Scientists Are Using IVF To Save Coral Reefs Battered by climate change and pollution, coral reefs are dying off. But in Guam, one group of scientists is trying to revive these tiny animals — with the coral equivalent of IVF.

As Corals Wither Around The World, Scientists Try IVF

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Corals around the world are not doing well. Warming seawater and increasing ocean acidity or damaging reef ecosystems. Some fear a worldwide collapse by the year 2050. Now a team of international scientists has developed an approach that might give some corals a fighting chance. Reporter Ari Daniel brings us this story from Guam in the tropical Pacific.

ARI DANIEL, BYLINE: It's a couple hours after sunset, and everyone's donning a wet suit. Zippers yank closed against bare backs. In minutes, I'm standing among 15 to 20 dark figures in a graveyard on the west coast of Guam.

DIRK PETERSEN: Somebody has a light.

DANIEL: They're not here for the tombstones. No, they've come to help rescue something else from dying in the waters nearby - the corals.

PETERSEN: OK, let's go.

DANIEL: Dirk Petersen is easily the largest person in the group.

PETERSEN: It's going to be the night, guys - spawning time.

DANIEL: Spawning is what happens when corals have sex. That's right - sex. The reefs we see are actually colonies of millions of tiny animals, and in a single night, they cast a fog of sperm and eggs into the water, some of which fertilize to make baby coral larvae. And some of those larvae settle back onto the reef making it grow.

Peterson is the founder and executive director of an organization called SECORE, which stands for sexual coral reproduction. His mission is to gather sperm and eggs from the corals, fertilize them in the lab and return the baby corals to the wild. Think of it like IVF for the reefs.


DANIEL: The team divvies up the collection containers and heads to the beach.

Everyone's getting their snorkel ready, sharing lights so they can see what they're doing and wading out into the water.

I follow along underneath the stars with Richard Ross, a biologist with the California Academy of Sciences.

Sprinkled out all around are little patches of coral colonies.

RICHARD ROSS: Under the water, it's just a constant safari. You hope you're going to see the corals spawning, and you never know if it's even going to happen.

DANIEL: Tonight, Ross and the others are focusing on staghorn corals, a species that forms thickets of branching antlers. The staghorns have been hit hard in Guam by four years of bleaching and one episode of extreme low tides, not to mention soil runoff and heavy fishing. Laurie Raymundo is a biologist at the University of Guam.

LAURIE RAYMUNDO: A bunch of us coral reef managers were just so sick of just watching things die and really felt we want to start doing something - restore, rehabilitate. Those are technical terms. The emotional terms are let's just see if we can watch something live for once (laughter).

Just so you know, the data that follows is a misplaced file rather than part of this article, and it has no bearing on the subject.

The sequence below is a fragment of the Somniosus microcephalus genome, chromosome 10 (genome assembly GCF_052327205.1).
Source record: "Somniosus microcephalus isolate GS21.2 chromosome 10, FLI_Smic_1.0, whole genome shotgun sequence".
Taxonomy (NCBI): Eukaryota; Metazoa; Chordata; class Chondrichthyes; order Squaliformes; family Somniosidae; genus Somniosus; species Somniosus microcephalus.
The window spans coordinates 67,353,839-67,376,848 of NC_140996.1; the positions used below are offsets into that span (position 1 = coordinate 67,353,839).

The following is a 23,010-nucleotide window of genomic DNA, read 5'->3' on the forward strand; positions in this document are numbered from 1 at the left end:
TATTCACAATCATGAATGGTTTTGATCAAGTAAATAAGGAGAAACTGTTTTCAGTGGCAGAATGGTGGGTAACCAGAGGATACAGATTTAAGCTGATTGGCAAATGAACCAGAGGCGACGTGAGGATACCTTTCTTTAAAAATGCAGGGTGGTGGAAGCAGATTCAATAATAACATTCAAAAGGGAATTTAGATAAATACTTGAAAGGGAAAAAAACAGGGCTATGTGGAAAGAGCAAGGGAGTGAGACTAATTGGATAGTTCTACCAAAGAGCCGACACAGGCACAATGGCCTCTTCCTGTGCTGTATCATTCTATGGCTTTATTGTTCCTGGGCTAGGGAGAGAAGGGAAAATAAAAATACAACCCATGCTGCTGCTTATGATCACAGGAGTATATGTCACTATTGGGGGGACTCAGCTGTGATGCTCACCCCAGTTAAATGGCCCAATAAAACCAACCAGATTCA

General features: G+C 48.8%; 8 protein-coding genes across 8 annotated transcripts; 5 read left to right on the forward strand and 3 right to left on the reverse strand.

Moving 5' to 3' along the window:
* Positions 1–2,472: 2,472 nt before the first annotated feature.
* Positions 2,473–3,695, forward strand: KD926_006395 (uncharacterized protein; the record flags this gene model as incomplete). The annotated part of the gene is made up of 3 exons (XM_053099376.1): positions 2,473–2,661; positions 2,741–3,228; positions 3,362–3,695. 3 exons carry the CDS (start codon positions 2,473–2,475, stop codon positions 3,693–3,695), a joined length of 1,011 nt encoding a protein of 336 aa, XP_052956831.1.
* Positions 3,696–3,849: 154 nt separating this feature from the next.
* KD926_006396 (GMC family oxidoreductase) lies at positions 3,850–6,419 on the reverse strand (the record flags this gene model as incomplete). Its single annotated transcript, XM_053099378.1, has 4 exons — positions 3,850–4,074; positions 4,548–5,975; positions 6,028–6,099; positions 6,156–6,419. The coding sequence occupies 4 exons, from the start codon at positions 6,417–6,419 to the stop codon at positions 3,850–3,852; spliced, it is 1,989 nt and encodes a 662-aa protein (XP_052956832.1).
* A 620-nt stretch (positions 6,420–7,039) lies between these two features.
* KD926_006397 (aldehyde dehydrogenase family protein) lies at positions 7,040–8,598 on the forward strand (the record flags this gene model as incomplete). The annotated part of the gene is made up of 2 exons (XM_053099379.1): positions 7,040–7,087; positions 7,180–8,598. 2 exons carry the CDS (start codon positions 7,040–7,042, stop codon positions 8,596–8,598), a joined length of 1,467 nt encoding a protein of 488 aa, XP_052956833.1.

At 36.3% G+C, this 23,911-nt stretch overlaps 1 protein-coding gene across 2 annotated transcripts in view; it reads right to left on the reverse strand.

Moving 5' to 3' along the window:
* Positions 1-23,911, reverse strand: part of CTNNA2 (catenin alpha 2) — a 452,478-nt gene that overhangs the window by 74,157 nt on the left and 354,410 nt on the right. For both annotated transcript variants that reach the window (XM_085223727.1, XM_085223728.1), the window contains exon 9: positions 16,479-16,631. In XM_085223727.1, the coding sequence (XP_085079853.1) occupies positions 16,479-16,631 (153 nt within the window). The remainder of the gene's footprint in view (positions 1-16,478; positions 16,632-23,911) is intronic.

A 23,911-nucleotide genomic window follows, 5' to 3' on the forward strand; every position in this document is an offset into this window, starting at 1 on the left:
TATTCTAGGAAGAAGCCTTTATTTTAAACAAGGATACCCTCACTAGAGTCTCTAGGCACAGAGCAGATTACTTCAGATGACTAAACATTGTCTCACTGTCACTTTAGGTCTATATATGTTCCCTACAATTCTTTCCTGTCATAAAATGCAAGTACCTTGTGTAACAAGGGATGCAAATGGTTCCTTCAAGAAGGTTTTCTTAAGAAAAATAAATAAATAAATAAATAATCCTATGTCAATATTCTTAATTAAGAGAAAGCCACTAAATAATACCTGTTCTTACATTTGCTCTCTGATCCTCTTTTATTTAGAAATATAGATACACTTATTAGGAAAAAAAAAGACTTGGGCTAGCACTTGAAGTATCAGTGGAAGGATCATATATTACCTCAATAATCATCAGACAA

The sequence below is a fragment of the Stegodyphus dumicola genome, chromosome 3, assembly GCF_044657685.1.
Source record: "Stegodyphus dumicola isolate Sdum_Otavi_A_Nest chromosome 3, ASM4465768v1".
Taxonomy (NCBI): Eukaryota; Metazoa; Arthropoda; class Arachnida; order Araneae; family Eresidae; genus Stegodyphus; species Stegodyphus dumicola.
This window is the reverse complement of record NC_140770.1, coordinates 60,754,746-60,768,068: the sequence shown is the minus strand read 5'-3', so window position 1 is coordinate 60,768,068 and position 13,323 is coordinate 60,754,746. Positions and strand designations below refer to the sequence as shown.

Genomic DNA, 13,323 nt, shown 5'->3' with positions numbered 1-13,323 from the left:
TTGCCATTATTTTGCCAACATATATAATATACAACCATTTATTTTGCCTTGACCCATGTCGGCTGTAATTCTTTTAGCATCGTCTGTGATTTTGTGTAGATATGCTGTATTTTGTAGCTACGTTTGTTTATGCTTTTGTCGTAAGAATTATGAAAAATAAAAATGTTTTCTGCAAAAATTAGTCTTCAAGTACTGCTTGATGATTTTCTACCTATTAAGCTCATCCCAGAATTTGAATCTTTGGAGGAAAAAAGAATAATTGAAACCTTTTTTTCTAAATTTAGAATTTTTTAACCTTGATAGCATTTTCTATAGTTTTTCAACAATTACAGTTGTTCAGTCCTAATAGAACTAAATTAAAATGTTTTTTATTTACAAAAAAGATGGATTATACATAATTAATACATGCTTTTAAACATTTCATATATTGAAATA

DANIEL: Which in large part is why SECORE is here. The group got its start in the Caribbean. They've come to the Pacific to teach others their technique to restore reefs. The method depends entirely on spawn. Al Licuanan is from De La Salle University in the Philippines. He's eagerly eyeing the water for any sign of the spawn.

AL LICUANAN: It's described like an upside down rain of yellow, blue, pink. You'll find this foam-like muck.

DANIEL: That's the future of the reef.

LICUANAN: Yes. And that's what we're waiting for.

DANIEL: At last, it happens. I wade back over to Richard Ross.

ROSS: We've got a whole slit going on.

DANIEL: Those little white dots that are kind of swirling around...

ROSS: Exactly.

DANIEL: Looks like kind of the Milky Way.

ROSS: Yeah. You came on a good night.

DANIEL: Only problem is it's the wrong species. The spawn's from the big Porites boulder corals, and the team doesn't have the right equipment to collect it. Dirk Petersen admits defeat.

PETERSEN: Patience - tomorrow's another night (laughter).

DANIEL: The next night, they bring the right equipment, but there's not enough spawn. The following night, they try a different location but, again, not enough. The spawning window has closed. It's part of what makes the work so difficult.


DANIEL: Before leaving Guam, I paddle a kayak 12,000 feet from shore underneath a fiery sunset sky. Nicole Burns, a grad student at the University of Guam, kicks her way down to a coral nursery below me. And when she surfaces, bobbing beside me, she's holding a small, cement pyramid in her hand with a staghorn the size of a crouton growing on its surface.

It's a baby, baby coral.

NICOLE BURNS: Yes, yeah - kind of looks like a little baby, too. It's light in color, and it's, you know, got a little pink on it.

DANIEL: This baby's 2 years old and came from spawn collected at sea and fertilized on shore. It's been growing in the nursery ever since, cared for by Burns, among others.

BURNS: We tend to them. And then once they're big enough, then you plant them out to be in nature and in the wild.

DANIEL: The next day, this baby will be placed on a reef farther up the coast where everyone's hoping it will grow up to stand guard against an uncertain future. For NPR News, I'm Ari Daniel.


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